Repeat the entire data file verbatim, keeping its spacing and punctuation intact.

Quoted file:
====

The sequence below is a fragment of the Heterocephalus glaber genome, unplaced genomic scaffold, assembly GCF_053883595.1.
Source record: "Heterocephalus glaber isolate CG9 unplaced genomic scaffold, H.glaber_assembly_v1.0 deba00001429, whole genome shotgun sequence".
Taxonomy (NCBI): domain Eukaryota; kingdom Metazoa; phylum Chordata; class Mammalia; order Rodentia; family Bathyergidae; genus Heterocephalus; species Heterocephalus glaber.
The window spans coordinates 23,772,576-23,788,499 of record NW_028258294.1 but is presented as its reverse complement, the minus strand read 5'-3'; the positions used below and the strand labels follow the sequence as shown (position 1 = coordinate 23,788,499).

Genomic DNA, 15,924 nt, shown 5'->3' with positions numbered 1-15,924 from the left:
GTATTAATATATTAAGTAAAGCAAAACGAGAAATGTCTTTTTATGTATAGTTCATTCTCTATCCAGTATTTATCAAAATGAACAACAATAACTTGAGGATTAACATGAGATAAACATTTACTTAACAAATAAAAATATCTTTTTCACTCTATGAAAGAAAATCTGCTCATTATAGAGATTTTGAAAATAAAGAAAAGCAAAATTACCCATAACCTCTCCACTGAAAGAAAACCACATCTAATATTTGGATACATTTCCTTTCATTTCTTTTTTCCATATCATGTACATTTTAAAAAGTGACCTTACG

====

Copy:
The sequence below is a fragment of the Heterocephalus glaber genome, unplaced genomic scaffold, assembly GCF_053883595.1.
Source record: "Heterocephalus glaber isolate CG9 unplaced genomic scaffold, H.glaber_assembly_v1.0 deba00001429, whole genome shotgun sequence".
Taxonomy (NCBI): domain Eukaryota; kingdom Metazoa; phylum Chordata; class Mammalia; order Rodentia; family Bathyergidae; genus Heterocephalus; species Heterocephalus glaber.
The window spans coordinates 23,772,576-23,788,499 of record NW_028258294.1 but is presented as its reverse complement, the minus strand read 5'-3'; the positions used below and the strand labels follow the sequence as shown (position 1 = coordinate 23,788,499).

Genomic DNA, 15,924 nt, shown 5'->3' with positions numbered 1-15,924 from the left:
GTATTAATATATTAAGTAAAGCAAAACGAGAAATGTCTTTTTATGTATAGTTCATTCTCTATCCAGTATTTATCAAAATGAACAACAATAACTTGAGGATTAACATGAGATAAACATTTACTTAACAAATAAAAATATCTTTTTCACTCTATGAAAGAAAATCTGCTCATTATAGAGATTTTGAAAATAAAGAAAAGCAAAATTACCCATAACCTCTCCACTGAAAGAAAACCACATCTAATATTTGGATACATTTCCTTTCATTTCTTTTTTCCATATCATGTACATTTTAAAAAGTGACCTTACG